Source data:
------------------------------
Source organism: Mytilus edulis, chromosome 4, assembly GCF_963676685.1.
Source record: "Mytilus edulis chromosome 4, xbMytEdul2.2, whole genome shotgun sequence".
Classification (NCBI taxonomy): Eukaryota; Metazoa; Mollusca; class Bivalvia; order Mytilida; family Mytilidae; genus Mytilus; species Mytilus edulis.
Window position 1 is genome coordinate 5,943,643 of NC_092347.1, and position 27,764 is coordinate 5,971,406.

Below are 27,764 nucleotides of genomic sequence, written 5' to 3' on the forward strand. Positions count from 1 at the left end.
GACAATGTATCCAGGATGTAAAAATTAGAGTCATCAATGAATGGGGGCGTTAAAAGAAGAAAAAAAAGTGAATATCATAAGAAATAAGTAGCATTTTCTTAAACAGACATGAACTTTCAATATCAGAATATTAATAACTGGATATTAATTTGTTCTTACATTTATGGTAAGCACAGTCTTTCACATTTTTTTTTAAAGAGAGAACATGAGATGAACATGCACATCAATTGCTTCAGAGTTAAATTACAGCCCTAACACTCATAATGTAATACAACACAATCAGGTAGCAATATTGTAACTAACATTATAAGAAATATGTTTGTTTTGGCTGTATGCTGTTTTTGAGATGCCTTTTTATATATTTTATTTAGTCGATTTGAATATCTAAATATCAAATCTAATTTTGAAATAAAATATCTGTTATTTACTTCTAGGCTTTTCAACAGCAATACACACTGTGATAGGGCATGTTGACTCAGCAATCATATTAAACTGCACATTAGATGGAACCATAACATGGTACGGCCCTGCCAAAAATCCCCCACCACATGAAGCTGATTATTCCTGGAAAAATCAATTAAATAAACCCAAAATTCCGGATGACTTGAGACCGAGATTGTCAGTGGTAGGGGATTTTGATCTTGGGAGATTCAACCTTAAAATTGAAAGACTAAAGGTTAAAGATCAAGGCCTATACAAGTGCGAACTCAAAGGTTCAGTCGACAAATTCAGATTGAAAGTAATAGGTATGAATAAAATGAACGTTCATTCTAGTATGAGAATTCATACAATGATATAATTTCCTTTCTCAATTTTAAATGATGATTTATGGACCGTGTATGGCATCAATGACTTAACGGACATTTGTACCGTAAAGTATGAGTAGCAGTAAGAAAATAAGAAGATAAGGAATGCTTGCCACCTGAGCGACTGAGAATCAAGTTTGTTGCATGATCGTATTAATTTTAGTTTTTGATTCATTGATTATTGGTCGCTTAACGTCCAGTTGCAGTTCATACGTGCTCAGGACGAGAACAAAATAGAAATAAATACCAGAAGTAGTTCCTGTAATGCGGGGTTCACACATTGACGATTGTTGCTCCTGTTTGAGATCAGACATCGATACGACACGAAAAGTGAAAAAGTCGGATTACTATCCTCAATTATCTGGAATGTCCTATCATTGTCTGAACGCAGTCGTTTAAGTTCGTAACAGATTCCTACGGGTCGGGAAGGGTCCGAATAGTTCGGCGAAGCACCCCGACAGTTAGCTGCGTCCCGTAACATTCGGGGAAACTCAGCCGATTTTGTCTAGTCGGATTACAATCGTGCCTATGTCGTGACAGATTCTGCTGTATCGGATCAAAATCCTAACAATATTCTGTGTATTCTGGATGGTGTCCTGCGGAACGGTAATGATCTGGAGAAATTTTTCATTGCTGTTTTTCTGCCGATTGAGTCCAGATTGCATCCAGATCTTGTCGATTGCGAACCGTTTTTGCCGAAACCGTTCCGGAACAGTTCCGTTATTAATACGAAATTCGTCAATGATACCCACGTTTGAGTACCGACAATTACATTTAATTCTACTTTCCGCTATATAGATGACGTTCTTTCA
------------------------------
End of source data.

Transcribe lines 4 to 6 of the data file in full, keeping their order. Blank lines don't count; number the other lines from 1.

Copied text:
Window position 1 is genome coordinate 5,943,643 of NC_092347.1, and position 27,764 is coordinate 5,971,406.

Below are 27,764 nucleotides of genomic sequence, written 5' to 3' on the forward strand. Positions count from 1 at the left end.
GACAATGTATCCAGGATGTAAAAATTAGAGTCATCAATGAATGGGGGCGTTAAAAGAAGAAAAAAAAGTGAATATCATAAGAAATAAGTAGCATTTTCTTAAACAGACATGAACTTTCAATATCAGAATATTAATAACTGGATATTAATTTGTTCTTACATTTATGGTAAGCACAGTCTTTCACATTTTTTTTTAAAGAGAGAACATGAGATGAACATGCACATCAATTGCTTCAGAGTTAAATTACAGCCCTAACACTCATAATGTAATACAACACAATCAGGTAGCAATATTGTAACTAACATTATAAGAAATATGTTTGTTTTGGCTGTATGCTGTTTTTGAGATGCCTTTTTATATATTTTATTTAGTCGATTTGAATATCTAAATATCAAATCTAATTTTGAAATAAAATATCTGTTATTTACTTCTAGGCTTTTCAACAGCAATACACACTGTGATAGGGCATGTTGACTCAGCAATCATATTAAACTGCACATTAGATGGAACCATAACATGGTACGGCCCTGCCAAAAATCCCCCACCACATGAAGCTGATTATTCCTGGAAAAATCAATTAAATAAACCCAAAATTCCGGATGACTTGAGACCGAGATTGTCAGTGGTAGGGGATTTTGATCTTGGGAGATTCAACCTTAAAATTGAAAGACTAAAGGTTAAAGATCAAGGCCTATACAAGTGCGAACTCAAAGGTTCAGTCGACAAATTCAGATTGAAAGTAATAGGTATGAATAAAATGAACGTTCATTCTAGTATGAGAATTCATACAATGATATAATTTCCTTTCTCAATTTTAAATGATGATTTATGGACCGTGTATGGCATCAATGACTTAACGGACATTTGTACCGTAAAGTATGAGTAGCAGTAAGAAAATAAGAAGATAAGGAATGCTTGCCACCTGAGCGACTGAGAATCAAGTTTGTTGCATGATCGTATTAATTTTAGTTTTTGATTCATTGATTATTGGTCGCTTAACGTCCAGTTGCAGTTCATACGTGCTCAGGACGAGAACAAAATAGAAATAAATACCAGAAGTAGTTCCTGTAATGCGGGGTTCACACATTGACGATTGTTGCTCCTGTTTGAGATCAGACATCGATACGACACGAAAAGTGAAAAAGTCGGATTACTATCCTCAATTATCTGGAATGTCCTATCATTGTCTGAACGCAGTCGTTTAAGTTCGTAACAGATTCCTACGGGTCGGGAAGGGTCCGAATAGTTCGGCGAAGCACCCCGACAGTTAGCTGCGTCCCGTAACATTCGGGGAAACTCAGCCGATTTTGTCTAGTCGGATTACAATCGTGCCTATGTCGTGACAGATTCTGCTGTATCGGATCAAAATCCTAACAATATTCTGTGTATTCTGGATGGTGTCCTGCGGAACGGTAATGATCTGGAGAAATTTTTCATTGCTGTTTTTCTGCCGATTGAGTCCAGATTGCATCCAGATCTTGTCGATTGCGAACCGTTTTTGCCGAAACCGTTCCGGAACAGTTCCGTTATTAATACGAAATTCGTCAATGATACCCACGTTTGAGTACCGACAATTACATTTAATTCTACTTTCCGCTATATAGATGACGTTCTTTCA